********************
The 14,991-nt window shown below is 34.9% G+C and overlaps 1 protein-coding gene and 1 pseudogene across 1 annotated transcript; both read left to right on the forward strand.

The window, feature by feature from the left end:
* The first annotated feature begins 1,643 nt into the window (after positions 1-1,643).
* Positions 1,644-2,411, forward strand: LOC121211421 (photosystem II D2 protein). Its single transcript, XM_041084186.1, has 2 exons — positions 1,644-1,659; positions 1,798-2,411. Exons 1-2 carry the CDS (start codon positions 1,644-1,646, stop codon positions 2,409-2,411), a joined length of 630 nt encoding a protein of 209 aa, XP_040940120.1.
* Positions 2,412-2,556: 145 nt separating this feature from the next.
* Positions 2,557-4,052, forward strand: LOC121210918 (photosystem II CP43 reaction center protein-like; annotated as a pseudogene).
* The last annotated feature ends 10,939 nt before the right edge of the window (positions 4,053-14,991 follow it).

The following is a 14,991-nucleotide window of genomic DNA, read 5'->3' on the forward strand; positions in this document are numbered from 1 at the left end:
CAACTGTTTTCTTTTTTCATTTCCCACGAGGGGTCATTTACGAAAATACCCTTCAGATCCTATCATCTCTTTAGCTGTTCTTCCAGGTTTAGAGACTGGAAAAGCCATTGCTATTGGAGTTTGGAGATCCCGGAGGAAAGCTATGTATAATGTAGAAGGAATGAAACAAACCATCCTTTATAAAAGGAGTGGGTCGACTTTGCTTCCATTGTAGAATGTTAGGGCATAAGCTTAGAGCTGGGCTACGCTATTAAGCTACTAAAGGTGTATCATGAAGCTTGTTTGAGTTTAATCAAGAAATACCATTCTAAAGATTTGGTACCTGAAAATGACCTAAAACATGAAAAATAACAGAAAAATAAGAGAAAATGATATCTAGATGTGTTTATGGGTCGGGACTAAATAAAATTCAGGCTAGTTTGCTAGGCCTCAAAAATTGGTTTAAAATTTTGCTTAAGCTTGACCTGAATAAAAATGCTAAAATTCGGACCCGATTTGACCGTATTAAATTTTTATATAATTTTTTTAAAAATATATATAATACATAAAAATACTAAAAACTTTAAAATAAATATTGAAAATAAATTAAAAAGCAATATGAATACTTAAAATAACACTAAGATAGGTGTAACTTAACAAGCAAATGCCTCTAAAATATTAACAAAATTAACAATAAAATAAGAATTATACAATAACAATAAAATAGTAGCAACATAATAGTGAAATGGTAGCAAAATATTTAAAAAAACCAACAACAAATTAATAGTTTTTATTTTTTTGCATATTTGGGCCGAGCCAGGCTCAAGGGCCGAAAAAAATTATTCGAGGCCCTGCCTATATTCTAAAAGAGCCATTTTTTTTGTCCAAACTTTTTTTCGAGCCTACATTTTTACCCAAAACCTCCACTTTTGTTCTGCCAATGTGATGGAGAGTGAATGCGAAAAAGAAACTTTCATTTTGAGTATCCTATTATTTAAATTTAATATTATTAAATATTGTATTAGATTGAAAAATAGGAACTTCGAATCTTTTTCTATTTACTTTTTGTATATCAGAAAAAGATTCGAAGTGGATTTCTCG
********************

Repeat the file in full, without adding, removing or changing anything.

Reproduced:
The 14,991-nt window shown below is 34.9% G+C and overlaps 1 protein-coding gene and 1 pseudogene across 1 annotated transcript; both read left to right on the forward strand.

The window, feature by feature from the left end:
* The first annotated feature begins 1,643 nt into the window (after positions 1-1,643).
* Positions 1,644-2,411, forward strand: LOC121211421 (photosystem II D2 protein). Its single transcript, XM_041084186.1, has 2 exons — positions 1,644-1,659; positions 1,798-2,411. Exons 1-2 carry the CDS (start codon positions 1,644-1,646, stop codon positions 2,409-2,411), a joined length of 630 nt encoding a protein of 209 aa, XP_040940120.1.
* Positions 2,412-2,556: 145 nt separating this feature from the next.
* Positions 2,557-4,052, forward strand: LOC121210918 (photosystem II CP43 reaction center protein-like; annotated as a pseudogene).
* The last annotated feature ends 10,939 nt before the right edge of the window (positions 4,053-14,991 follow it).

The following is a 14,991-nucleotide window of genomic DNA, read 5'->3' on the forward strand; positions in this document are numbered from 1 at the left end:
CAACTGTTTTCTTTTTTCATTTCCCACGAGGGGTCATTTACGAAAATACCCTTCAGATCCTATCATCTCTTTAGCTGTTCTTCCAGGTTTAGAGACTGGAAAAGCCATTGCTATTGGAGTTTGGAGATCCCGGAGGAAAGCTATGTATAATGTAGAAGGAATGAAACAAACCATCCTTTATAAAAGGAGTGGGTCGACTTTGCTTCCATTGTAGAATGTTAGGGCATAAGCTTAGAGCTGGGCTACGCTATTAAGCTACTAAAGGTGTATCATGAAGCTTGTTTGAGTTTAATCAAGAAATACCATTCTAAAGATTTGGTACCTGAAAATGACCTAAAACATGAAAAATAACAGAAAAATAAGAGAAAATGATATCTAGATGTGTTTATGGGTCGGGACTAAATAAAATTCAGGCTAGTTTGCTAGGCCTCAAAAATTGGTTTAAAATTTTGCTTAAGCTTGACCTGAATAAAAATGCTAAAATTCGGACCCGATTTGACCGTATTAAATTTTTATATAATTTTTTTAAAAATATATATAATACATAAAAATACTAAAAACTTTAAAATAAATATTGAAAATAAATTAAAAAGCAATATGAATACTTAAAATAACACTAAGATAGGTGTAACTTAACAAGCAAATGCCTCTAAAATATTAACAAAATTAACAATAAAATAAGAATTATACAATAACAATAAAATAGTAGCAACATAATAGTGAAATGGTAGCAAAATATTTAAAAAAACCAACAACAAATTAATAGTTTTTATTTTTTTGCATATTTGGGCCGAGCCAGGCTCAAGGGCCGAAAAAAATTATTCGAGGCCCTGCCTATATTCTAAAAGAGCCATTTTTTTTGTCCAAACTTTTTTTCGAGCCTACATTTTTACCCAAAACCTCCACTTTTGTTCTGCCAATGTGATGGAGAGTGAATGCGAAAAAGAAACTTTCATTTTGAGTATCCTATTATTTAAATTTAATATTATTAAATATTGTATTAGATTGAAAAATAGGAACTTCGAATCTTTTTCTATTTACTTTTTGTATATCAGAAAAAGATTCGAAGTGGATTTCTCG